McDowell read about milk caps and has wanted to find some for the past several years. But they didn’t seem to stand out enough to be noticed. This year Balfour and McDowell noticed a mushroom with green on it. They’d never noticed that before. You know where we’re going with this right?

McDowell took some snaps to try and see what the story was with the green. And yup, it’s the elusive milk cap. It seems to stain red and then green after exposure and/or also after bruising it stains green within a few hours. Confused yet, just wait, there’s more…

Called the Delicious Milk Cap (Lactarius deliciosus), it turns out it isn’t so delicious. And no McDowell didn’t try eating it, she trusted the wisdom of David Arora in his book All That the Rain Promises and More… (Our first go-to for mushroom ID. It’s description as “A Hip Pocket Guide to Western Mushrooms” is not only because the book fits into a large pocket of your pants.) Seems the delicious milk cap is a bit bitter and yeah, so, who named it??

Just one more thing, it’s in the order Russulales. We know what you’re thinking… That explains EveryThing.

Okay, turns out that this is a western version of a European mushroom. Ours is named North American ‘Lactarius deliciosus‘ (in the sense of milk-cap specialists Hesler and Smith) and has not been formally described. A mystery inside an enigma inside a mushroom. For more info regarding this version please see Lactarius deliciosus sensu Hesler and Smith — Western saffron milk cap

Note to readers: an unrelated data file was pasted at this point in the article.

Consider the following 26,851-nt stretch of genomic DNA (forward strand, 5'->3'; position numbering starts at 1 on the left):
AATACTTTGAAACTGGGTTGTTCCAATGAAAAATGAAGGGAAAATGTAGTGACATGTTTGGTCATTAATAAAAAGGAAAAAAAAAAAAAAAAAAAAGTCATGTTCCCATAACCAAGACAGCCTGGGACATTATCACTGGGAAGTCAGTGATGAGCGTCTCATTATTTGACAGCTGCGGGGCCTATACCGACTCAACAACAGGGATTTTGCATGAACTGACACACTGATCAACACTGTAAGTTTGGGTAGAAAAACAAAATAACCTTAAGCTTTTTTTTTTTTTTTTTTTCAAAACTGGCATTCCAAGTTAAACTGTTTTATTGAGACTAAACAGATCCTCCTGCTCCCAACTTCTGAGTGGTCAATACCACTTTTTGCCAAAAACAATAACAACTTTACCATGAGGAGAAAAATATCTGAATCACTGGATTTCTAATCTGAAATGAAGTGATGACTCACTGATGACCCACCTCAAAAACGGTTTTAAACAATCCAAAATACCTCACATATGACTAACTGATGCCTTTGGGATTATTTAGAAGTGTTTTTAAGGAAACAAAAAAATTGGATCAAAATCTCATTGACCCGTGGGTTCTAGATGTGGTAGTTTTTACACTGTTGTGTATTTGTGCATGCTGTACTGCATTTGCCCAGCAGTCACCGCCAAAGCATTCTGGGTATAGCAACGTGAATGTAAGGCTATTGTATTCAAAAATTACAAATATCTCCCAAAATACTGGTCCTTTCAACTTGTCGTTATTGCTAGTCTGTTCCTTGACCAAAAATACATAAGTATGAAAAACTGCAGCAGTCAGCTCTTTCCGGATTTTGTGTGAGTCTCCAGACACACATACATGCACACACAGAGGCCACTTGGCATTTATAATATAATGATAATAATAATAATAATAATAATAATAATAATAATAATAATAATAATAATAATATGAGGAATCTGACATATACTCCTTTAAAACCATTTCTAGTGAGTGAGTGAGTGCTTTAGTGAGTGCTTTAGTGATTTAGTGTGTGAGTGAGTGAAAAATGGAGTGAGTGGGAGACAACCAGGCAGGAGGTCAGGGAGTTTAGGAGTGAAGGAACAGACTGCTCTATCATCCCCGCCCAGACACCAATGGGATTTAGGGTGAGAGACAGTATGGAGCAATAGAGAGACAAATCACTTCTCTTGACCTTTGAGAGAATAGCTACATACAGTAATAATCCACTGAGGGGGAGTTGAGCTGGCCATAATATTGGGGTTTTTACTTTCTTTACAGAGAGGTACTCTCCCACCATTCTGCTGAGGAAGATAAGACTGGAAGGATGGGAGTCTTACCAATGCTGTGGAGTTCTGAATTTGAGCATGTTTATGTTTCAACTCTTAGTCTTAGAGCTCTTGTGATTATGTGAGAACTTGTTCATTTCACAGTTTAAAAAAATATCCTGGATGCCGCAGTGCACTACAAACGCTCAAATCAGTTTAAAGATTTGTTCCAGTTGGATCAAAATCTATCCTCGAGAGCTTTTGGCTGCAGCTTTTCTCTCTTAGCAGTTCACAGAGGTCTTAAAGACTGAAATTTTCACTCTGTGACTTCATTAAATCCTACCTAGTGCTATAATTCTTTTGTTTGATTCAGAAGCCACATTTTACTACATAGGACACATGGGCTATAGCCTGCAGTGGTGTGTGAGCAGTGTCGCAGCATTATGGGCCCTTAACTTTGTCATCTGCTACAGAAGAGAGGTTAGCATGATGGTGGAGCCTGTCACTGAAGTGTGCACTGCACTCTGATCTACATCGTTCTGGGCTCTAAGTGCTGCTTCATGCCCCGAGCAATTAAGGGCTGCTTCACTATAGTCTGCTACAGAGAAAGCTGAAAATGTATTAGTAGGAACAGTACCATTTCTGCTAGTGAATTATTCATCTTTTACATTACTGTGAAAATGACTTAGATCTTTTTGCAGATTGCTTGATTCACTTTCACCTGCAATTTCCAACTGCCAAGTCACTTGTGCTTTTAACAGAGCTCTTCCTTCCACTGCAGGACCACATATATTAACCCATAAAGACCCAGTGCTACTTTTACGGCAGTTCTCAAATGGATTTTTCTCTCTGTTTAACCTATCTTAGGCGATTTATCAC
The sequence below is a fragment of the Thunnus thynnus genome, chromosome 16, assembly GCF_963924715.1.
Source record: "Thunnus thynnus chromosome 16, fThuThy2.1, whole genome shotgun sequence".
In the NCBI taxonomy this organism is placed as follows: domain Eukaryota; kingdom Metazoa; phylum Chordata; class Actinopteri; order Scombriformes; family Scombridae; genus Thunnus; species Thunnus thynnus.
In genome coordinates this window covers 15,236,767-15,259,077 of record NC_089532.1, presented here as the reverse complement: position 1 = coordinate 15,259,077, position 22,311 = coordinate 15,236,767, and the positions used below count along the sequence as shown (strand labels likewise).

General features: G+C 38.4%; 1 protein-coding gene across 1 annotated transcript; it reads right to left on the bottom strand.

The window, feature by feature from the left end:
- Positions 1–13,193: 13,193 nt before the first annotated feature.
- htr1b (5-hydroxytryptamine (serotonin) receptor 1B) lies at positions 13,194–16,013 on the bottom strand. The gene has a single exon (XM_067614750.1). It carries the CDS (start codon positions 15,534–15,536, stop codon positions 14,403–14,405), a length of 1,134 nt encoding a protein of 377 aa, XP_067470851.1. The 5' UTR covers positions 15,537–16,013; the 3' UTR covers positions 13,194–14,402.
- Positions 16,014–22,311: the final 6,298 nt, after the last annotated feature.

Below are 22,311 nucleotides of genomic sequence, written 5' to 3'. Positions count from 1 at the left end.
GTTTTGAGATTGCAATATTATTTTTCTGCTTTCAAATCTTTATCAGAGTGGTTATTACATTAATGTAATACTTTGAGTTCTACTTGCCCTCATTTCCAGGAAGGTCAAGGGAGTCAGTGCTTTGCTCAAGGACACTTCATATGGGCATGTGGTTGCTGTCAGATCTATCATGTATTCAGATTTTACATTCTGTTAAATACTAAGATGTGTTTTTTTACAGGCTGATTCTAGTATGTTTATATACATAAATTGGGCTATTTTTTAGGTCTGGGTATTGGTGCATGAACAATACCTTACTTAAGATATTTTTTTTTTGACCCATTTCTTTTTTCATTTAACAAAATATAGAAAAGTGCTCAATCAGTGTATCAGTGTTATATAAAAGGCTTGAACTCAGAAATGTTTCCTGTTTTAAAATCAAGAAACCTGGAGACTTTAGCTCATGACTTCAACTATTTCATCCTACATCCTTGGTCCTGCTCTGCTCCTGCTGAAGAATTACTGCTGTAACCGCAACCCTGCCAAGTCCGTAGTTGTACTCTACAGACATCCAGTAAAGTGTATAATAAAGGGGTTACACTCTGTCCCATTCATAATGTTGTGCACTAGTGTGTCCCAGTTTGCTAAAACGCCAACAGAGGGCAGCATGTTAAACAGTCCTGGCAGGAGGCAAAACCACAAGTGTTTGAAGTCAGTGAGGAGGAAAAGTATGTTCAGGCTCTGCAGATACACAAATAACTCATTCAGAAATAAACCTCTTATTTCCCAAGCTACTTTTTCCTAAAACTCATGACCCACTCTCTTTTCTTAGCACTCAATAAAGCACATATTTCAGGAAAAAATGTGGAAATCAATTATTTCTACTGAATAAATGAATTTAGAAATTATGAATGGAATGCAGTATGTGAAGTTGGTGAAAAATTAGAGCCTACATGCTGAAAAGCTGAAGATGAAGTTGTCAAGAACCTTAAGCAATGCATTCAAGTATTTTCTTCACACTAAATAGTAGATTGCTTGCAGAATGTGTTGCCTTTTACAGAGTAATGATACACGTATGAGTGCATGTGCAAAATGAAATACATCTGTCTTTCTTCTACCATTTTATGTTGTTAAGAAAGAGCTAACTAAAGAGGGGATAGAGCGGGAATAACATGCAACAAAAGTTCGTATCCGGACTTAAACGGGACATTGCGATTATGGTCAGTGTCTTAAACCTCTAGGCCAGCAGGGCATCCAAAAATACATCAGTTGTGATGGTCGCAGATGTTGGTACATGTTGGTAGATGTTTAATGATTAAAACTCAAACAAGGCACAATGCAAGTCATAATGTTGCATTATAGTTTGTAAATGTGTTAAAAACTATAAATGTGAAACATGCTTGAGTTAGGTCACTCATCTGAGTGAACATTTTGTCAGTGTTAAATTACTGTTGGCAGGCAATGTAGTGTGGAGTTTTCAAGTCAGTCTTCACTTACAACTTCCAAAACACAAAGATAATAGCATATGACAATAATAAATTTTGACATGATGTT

This milk cap was hanging out with friends on Mount Elphie happy as can be with no idea of all the hubbub.

It was the green staining that caught our attention.

McDowell seems to remember having hair that colour of green in her punk years.


Delicious Milk Cap (Lactarius deliciosus)

Lactarius deliciosus, commonly known as the saffron milk cap and red pine mushroom, is one of the best known members of the large milk-cap genus Lactarius in the order Russulales. It is found in Europe and has been accidentally introduced to other countries under conifers and can be found growing in pine plantations. A fresco in the Roman town of Herculaneum appears to depict Lactarius deliciosus and is one of the earliest pieces of art to illustrate a fungus.

More information: Lactarius deliciosus: Wikipedia

But as stated above this mushroom is the western saffron milk cap that grows in BC and the Pacific northwest.